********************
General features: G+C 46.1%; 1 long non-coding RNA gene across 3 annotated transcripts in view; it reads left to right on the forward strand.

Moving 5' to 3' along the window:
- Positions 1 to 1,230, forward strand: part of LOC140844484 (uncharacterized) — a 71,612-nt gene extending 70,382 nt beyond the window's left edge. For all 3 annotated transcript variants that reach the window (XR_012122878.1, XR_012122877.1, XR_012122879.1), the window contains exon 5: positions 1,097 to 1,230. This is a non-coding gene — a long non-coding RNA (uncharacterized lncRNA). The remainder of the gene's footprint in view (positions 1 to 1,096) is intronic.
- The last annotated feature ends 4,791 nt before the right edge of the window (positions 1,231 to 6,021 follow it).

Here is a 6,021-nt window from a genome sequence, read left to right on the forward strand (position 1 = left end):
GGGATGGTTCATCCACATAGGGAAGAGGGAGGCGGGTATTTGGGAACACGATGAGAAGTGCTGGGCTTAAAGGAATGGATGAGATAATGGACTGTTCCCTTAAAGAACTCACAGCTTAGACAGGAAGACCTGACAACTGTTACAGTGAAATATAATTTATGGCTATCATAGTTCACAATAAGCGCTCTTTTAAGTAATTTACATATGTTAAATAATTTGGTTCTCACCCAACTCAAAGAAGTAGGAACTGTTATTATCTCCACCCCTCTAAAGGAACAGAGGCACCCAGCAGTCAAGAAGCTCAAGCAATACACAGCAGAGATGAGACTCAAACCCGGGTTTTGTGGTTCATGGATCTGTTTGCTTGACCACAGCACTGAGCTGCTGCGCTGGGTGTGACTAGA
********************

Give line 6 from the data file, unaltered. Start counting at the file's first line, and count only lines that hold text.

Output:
GGGATGGTTCATCCACATAGGGAAGAGGGAGGCGGGTATTTGGGAACACGATGAGAAGTGCTGGGCTTAAAGGAATGGATGAGATAATGGACTGTTCCCTTAAAGAACTCACAGCTTAGACAGGAAGACCTGACAACTGTTACAGTGAAATATAATTTATGGCTATCATAGTTCACAATAAGCGCTCTTTTAAGTAATTTACATATGTTAAATAATTTGGTTCTCACCCAACTCAAAGAAGTAGGAACTGTTATTATCTCCACCCCTCTAAAGGAACAGAGGCACCCAGCAGTCAAGAAGCTCAAGCAATACACAGCAGAGATGAGACTCAAACCCGGGTTTTGTGGTTCATGGATCTGTTTGCTTGACCACAGCACTGAGCTGCTGCGCTGGGTGTGACTAGA